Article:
Have we seen an increase in timber imports to the UK? The Timber Trade Federation, a trade body which represents major players in the industry, has compiled figures on exports over recent years and it seems that there may have been a boost.
The TTF’s statistics show that at the height of Britain’s economic boom in 2007-2008, the country imported around 1 million cubic metres of wood from overseas. That figure dropped dramatically with the recession and global financial crisis but has started to rise again. In 2012-2013 alone, UK imports reached 706 thousand cubic metres – up more than 23% on 2011-2012 levels.
In 2016, UK timber imports have amassed a volume of 9.8 million cubic metres. 2016 figures in the fourth quarter were 2% higher than the previous year, in the same quarter. Since the 2008 – 10 global financial downturn, imports have risen year-on-year. The rate of growth has decreased since the second quarter of 2016.
The UK imports the majority of its timber from other EU countries. In 2018, France was top exporter to the UK with a total quantity exported at 302 thousand cubic metres (cum) followed by Ireland and Sweden.
Timber is still imported and produced in the UK, and customers with forward purchasing strategies are receiving their materials. Regular dialogue on forward requirements is encouraged between purchasers and suppliers throughout supply chains.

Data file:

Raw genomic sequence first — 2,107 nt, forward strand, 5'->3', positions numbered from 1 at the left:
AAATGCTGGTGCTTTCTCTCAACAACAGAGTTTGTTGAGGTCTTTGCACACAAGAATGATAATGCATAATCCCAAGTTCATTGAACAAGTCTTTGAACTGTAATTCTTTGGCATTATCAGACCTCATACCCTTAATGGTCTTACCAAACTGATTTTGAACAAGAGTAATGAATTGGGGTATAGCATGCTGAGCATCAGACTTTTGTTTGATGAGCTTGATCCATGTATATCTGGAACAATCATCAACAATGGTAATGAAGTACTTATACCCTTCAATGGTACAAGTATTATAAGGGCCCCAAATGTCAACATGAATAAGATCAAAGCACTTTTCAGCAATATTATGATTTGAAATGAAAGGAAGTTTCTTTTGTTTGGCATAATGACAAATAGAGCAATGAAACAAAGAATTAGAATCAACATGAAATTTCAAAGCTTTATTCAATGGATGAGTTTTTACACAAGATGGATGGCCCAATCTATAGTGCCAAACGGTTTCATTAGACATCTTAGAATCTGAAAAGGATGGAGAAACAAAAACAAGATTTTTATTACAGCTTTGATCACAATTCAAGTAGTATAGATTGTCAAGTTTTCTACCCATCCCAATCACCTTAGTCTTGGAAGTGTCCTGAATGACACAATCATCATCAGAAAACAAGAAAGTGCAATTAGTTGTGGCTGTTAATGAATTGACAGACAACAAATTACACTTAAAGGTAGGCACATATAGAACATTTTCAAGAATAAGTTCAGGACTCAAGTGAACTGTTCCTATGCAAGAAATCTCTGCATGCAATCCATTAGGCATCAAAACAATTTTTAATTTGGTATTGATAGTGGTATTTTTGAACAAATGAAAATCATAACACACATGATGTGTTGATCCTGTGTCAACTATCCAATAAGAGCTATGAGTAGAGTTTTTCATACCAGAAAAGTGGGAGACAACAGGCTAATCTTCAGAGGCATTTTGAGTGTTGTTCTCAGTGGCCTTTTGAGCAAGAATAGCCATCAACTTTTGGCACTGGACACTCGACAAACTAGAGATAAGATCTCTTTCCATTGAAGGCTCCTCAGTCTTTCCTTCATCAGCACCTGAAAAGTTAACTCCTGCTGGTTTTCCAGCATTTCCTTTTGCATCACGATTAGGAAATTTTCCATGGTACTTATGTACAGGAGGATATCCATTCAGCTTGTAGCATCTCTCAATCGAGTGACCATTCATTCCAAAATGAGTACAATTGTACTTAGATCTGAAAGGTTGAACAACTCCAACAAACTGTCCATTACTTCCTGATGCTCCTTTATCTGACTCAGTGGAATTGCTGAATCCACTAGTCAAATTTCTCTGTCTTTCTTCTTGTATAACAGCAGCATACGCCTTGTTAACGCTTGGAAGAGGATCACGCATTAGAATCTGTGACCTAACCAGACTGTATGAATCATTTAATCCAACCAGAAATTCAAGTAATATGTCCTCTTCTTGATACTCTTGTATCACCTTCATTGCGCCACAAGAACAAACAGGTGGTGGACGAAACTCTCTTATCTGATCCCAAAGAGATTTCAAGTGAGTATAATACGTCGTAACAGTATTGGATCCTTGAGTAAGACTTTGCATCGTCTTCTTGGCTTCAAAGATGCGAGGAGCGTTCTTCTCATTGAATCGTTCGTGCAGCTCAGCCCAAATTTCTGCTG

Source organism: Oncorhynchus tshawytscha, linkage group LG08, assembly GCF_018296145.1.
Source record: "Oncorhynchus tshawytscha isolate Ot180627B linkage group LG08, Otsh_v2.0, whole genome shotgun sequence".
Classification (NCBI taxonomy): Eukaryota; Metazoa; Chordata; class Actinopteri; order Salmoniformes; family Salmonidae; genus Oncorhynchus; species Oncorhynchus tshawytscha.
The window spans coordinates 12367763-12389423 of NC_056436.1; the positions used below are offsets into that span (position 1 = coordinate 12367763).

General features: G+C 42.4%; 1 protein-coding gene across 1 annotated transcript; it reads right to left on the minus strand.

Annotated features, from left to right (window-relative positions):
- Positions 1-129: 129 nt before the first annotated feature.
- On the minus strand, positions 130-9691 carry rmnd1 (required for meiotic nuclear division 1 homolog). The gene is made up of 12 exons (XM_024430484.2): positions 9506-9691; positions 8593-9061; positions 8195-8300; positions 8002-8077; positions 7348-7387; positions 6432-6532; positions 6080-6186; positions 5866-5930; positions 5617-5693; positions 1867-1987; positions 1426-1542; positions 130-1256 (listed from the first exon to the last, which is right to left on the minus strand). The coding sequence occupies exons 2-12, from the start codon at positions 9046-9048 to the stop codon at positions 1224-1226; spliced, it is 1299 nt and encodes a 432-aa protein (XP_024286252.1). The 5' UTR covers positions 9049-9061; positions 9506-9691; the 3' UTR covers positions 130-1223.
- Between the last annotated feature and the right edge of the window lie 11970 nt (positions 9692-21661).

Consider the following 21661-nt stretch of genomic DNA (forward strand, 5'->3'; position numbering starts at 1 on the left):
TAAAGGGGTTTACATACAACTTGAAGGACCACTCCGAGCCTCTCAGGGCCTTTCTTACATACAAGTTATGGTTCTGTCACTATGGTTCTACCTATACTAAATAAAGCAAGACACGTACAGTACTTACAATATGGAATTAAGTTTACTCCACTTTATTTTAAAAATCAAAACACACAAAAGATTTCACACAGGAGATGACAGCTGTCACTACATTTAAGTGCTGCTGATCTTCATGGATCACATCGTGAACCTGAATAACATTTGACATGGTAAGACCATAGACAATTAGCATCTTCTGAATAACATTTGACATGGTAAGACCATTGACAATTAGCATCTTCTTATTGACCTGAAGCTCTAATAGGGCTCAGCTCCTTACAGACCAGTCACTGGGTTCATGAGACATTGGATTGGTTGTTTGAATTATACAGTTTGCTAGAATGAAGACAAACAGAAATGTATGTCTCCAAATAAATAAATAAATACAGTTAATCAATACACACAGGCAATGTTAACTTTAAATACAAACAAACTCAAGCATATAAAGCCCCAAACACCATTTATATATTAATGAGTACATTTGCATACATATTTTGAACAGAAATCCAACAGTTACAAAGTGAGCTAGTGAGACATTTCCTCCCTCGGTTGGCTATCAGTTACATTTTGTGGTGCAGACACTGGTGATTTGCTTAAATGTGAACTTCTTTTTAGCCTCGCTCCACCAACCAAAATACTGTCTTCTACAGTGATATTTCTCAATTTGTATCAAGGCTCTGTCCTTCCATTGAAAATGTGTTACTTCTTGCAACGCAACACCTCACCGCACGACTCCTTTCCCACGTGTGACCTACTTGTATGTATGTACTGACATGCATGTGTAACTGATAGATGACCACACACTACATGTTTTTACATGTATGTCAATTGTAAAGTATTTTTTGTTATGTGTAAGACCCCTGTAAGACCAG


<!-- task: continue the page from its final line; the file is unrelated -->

When the question first arose of whether the United Kingdom’s timber imports are back on track through July, we took a closer look at the latest statistics for July and found out that they are.
The Timber Trade Federation (TTF) report stated that imported volumes for main timber and panel products were 866,000m3 by July 2019; this is one percent less than the previous year.
Currently, imports for all three major timber product categories are on the rise: softwood, hardwood, and panel products.
The TTF report also stated that there was a rise in prices for imported timber products from the last year. The average import price per cubic metre (m³) of softwood increased by around 13 percent, while hardwood imports saw an increase of 14 percent and panel product imports were up 11 percent.
The unprecedented rise in DIY projects and increased demand for timber have caused some shortages. Imports should help ease these pressures, especially if they continue to rise.